Monday, September 12, 2011

Update: The Gibson Guitar Raid

You've undoubtedly heard about the federal raid on Gibson Guitars. Here is an update from Human Events:
Rep. Masha W. Blackburn (R-TN) met with her constituent Gibson Guitar CEO Henry E. Juszkiewicz in her Capitol Hill office Sept. 9, shortly before the two attended the president’s address to Congress on jobs and the economy. Juszkiewicz’s company was the subject of a Aug. 24 by federal agents that Blackburn said raises many unanswered questions.

The Tennessee congresswoman, in whose district many Gibson Guitar workers live, co-signed a Sept. 8 letter to three federal agencies that raided Gibson Aug. 24 demanding status on the government’s investigation.

“Having armed federal agents raid an iconic American company is no way to inspire economic certainty and spur job creation,” said Blackburn, the vice-chairman of the Commerce, Manufacturing and Trade sub-committee of the House Energy and Commerce Committee.


An affidavit filed with the search warrant request, referred to the illegal importation of wood from India, which the letter also addresses: “The source country at issue, however, has no problem with Gibson’s actions. The deputy director general of foreign trade for India has stated that India would allow the export.”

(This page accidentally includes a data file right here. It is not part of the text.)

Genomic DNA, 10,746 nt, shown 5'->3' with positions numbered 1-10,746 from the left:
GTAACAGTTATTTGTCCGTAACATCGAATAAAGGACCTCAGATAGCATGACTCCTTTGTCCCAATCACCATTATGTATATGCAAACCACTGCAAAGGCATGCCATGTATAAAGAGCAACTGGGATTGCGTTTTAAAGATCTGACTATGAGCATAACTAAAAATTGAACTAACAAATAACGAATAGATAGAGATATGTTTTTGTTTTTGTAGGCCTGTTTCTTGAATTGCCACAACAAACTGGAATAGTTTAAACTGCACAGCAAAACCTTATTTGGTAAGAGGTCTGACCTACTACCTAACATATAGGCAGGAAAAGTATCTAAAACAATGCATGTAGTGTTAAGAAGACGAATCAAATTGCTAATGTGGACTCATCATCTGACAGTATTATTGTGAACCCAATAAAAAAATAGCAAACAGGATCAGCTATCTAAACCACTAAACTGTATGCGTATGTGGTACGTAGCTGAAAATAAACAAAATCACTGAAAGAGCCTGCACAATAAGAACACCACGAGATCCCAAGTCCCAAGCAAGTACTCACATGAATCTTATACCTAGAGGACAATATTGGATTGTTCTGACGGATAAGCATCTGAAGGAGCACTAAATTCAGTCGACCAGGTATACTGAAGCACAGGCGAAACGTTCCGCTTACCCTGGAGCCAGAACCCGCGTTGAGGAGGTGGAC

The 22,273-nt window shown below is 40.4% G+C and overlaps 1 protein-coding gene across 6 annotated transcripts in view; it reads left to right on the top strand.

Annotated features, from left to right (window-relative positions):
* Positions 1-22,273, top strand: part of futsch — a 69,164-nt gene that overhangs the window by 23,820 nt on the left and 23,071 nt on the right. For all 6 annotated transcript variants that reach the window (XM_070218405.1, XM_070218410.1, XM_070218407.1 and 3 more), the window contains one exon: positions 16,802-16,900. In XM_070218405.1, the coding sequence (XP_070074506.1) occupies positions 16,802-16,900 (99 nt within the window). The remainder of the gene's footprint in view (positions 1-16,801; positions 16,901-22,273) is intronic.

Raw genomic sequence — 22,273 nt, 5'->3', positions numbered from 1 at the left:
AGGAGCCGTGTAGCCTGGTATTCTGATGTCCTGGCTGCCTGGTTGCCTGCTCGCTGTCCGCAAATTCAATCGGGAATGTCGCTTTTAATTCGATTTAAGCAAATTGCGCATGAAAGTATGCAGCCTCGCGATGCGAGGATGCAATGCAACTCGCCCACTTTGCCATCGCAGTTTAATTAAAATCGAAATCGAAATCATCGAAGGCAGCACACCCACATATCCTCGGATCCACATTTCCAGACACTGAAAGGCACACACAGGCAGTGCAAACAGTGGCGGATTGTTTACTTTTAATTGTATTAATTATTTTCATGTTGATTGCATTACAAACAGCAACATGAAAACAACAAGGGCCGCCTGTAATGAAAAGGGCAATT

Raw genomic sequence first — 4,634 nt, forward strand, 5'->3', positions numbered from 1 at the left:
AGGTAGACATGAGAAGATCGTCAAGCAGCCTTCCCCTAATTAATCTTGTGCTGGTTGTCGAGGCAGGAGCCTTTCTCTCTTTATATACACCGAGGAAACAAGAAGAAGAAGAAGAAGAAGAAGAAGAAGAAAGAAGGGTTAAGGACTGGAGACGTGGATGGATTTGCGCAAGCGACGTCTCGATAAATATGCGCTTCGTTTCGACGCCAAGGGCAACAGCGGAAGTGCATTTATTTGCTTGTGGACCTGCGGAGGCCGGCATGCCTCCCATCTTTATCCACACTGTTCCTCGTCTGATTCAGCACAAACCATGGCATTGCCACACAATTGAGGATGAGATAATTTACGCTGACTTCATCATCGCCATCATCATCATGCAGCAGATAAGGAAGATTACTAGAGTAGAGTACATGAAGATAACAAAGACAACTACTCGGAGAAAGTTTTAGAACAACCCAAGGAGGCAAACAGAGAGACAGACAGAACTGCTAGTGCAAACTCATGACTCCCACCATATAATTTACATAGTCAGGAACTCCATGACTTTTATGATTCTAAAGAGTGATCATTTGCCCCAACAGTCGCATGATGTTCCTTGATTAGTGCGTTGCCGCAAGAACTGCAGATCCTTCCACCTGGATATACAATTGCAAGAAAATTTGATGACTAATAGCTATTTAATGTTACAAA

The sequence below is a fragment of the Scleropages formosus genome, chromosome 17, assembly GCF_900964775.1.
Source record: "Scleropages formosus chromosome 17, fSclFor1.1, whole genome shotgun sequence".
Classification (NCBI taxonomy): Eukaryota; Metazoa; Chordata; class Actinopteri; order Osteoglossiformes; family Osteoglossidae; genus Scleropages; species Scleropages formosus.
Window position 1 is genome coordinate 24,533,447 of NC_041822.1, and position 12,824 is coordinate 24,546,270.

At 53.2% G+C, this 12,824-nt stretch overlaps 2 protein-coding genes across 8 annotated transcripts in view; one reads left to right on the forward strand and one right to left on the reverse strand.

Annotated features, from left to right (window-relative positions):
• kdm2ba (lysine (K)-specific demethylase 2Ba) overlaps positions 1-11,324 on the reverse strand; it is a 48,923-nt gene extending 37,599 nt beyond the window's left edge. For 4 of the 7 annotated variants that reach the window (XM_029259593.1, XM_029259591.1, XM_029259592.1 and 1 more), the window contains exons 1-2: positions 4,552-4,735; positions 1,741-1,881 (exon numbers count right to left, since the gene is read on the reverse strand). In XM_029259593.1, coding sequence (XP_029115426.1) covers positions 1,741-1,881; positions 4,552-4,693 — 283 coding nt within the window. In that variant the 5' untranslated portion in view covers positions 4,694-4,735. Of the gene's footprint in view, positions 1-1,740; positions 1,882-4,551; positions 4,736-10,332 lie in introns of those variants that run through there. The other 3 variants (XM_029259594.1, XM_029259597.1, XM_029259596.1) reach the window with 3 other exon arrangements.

The letter also raises the idea that Gibson, which has added 600 new jobs during the current recession, is the victim the government selective enforcement, in effect picking winners and losers, based on the fact that Gibson has imported the same wood without incident for the last 17 years, as have several of its competitors, who have not been raided by federal agents.


Juszkiewicz said if he ran into the president in the hall, he would try to reason with him. “We need to be sane about this particular issue and get it resolved.”

The CEO said beyond the legal issues, the raid has threatened his company’s very survival.

“No charges are filed and they grabbed a tremendous amount of inventory,” he said.

“Every guitar has a finger board. They took just about all our finger boards. Without finger boards we can’t build guitars,” he said. The federal agents from the Fish and Wildlife Service seized roughly $500,000 worth of critical wood. “The impact has been severe.”

While the guitar executive said he is scrambling to find replacement wood, he expects he will have to shut down operations in the next few weeks.
You can read the rest here.

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